"By “per season”, they don’t mean that per every four season a wolf pair is going to breed..." Good conversation indeed, but by "per season" I didn't mean "per every season of the year", it's rather obvious that wolves mate once a year, and that in biology "per season" means "per mating season", so "per year" for wolves. Because what you did there was humiliating for me. It was humiliating to assume that I meant "per every of four seasons", implicating my stupidity on the subject.

I was explaining that in case you didn’t know that, and mainly because I could not think of any other reason why you would otherwise mention this than you not being aware of this. Assuming you might not be aware of this fact is not at all humiliating. I have a broadly varying audience on this blog, whose extent of knowledge of the wolf ranges widely. By implying that it is humiliating that I assumed you weren’t aware of this fact, you are in fact humiliating my possible followers who did not know this.

Anyway, I’m done discussing little nitpicking things like this with a grey face who is too childish to admit that their way of talking to me wasn’t very polite. Stop trying to find something I was wrong about, because I wasn’t. Let’s get over youself and if you want to discuss in a mature way I’m all ears! :)

Anonymous asked:
From the same book:"Proportion of monogamous packs (i.e.only one pair breeding per season) in the wild is high". PER SEASON, and "At 3 years of age, Whitey replaced her mother as breeding female..." I'm not saying that wolves don't mate for life, (again, not per season), but I wanted to discuss whether it's common to wolves or if it's another assumption like "no healthy wolf has ever killed..." bla blah.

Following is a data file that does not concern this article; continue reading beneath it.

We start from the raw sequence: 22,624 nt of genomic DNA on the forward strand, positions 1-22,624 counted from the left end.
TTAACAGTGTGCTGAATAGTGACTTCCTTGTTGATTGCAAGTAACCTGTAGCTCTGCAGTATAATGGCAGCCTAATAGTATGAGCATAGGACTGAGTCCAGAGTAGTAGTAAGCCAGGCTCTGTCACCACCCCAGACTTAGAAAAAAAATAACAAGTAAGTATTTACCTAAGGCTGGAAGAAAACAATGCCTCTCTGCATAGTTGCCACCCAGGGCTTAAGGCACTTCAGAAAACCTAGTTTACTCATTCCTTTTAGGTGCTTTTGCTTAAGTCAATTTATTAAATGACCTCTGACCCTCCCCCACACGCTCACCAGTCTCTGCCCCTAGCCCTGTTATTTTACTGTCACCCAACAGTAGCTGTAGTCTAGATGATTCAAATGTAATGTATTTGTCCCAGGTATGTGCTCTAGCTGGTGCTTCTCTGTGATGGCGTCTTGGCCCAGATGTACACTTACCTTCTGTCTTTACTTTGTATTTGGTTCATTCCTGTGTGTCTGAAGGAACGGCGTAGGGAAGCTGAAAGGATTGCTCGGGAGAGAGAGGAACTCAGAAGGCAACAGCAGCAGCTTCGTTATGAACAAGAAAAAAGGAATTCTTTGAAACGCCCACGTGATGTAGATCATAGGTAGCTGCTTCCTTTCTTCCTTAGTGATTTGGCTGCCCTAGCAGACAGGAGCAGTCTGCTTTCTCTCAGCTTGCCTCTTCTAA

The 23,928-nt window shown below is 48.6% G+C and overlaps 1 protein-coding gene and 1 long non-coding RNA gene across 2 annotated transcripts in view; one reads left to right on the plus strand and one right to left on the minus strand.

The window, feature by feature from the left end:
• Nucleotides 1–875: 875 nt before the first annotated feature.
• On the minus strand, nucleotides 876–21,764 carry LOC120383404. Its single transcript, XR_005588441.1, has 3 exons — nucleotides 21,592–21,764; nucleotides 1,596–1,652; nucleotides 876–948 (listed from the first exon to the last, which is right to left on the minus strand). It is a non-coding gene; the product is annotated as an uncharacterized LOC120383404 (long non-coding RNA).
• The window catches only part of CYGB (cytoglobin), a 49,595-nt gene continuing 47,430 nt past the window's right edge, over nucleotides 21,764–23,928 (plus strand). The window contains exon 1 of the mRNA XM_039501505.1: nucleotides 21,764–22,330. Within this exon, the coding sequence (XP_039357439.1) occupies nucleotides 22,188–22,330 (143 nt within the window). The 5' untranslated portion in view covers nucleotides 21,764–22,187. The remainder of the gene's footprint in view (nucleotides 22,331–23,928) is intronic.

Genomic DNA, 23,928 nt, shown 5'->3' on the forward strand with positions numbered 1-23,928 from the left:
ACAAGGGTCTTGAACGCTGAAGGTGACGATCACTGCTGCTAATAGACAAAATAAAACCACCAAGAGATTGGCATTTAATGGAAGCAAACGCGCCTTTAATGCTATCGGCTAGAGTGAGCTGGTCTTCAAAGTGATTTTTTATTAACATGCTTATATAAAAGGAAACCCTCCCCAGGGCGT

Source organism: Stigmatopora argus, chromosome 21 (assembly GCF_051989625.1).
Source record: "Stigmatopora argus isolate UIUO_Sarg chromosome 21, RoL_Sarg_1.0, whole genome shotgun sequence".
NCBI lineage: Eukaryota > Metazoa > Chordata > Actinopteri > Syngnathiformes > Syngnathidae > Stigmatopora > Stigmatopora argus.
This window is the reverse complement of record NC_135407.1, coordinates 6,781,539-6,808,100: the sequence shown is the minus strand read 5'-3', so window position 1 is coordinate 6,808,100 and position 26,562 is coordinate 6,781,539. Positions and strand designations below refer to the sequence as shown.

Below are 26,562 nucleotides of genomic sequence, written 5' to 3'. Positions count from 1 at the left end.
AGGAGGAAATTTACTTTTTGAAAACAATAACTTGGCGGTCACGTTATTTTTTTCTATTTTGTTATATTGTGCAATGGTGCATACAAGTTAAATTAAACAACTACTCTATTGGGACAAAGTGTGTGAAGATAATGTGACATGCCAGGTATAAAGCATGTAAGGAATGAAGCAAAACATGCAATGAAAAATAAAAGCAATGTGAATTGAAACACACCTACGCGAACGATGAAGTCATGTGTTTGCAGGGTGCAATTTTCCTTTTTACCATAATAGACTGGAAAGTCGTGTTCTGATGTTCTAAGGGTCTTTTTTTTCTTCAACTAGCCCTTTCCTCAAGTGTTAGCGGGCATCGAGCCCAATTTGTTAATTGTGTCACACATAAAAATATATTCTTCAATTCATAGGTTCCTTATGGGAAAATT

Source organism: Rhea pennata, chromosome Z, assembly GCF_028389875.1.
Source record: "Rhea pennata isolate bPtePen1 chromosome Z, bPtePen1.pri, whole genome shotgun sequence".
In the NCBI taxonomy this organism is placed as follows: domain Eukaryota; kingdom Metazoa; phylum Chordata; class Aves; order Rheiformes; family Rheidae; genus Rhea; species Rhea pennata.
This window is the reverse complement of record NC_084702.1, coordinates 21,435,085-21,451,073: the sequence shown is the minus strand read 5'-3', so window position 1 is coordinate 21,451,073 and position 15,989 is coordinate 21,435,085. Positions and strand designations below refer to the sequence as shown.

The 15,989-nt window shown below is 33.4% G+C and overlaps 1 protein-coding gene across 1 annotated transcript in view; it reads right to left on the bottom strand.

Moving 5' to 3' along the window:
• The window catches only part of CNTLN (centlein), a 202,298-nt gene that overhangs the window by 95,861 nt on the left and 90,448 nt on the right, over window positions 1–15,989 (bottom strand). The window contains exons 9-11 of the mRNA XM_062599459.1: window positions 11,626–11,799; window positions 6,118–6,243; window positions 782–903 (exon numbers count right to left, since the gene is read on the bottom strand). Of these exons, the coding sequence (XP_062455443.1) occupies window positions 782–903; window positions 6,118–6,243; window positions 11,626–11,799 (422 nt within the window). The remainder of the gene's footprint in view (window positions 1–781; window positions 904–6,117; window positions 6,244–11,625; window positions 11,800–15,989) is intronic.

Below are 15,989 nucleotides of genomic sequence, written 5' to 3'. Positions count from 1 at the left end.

By “per season”, they don’t mean that per every four season a wolf pair is going to breed. They mean that per breeding season, one wolf pair in the pack is going to breed. Wolves only breed once a year (typically from January to March), not four times a year.

The example of Whitey you refer to stems form a wild Arctic wolf pack David Mech studied for several years – you can read all of his findings on that in the online free available scientific article “A ten-year history of the demography and productivity of an Arctic wolf pack”. Whitey was a particular dominant female offspring from the breeding pair in that pack, who replaced her mother’s role as breeding female at the age of three, and started to produce pups with the former breeding male (Whitey’s father, so inbreeding). Another wolf from that pack called Left Shoulder (origin unknown but supposedly to be Whiteys brother) took over the place of the first breeding male and formed the new breeding pair with Whitey (again, inbreeding).

The described above is just one example, and looking at the over all wolf statistics, polygamous acts like these are indeed not uncommon, but definitely not the customary. Like I have stated since the beginning, typically, wolves are monogamous. I specifically use the term typically because just like in many scientific cases of whatever subject, there are exceptions. So yes, it is common for wolves to be monogamous – exceptions left aside.

Really, I love discussing matters like this, so I like that you touch subjects like this and address comments or questions! But only in a respectful, polite way and not by your rude, bitchy comments like “well look at that, *brawl brawl*”.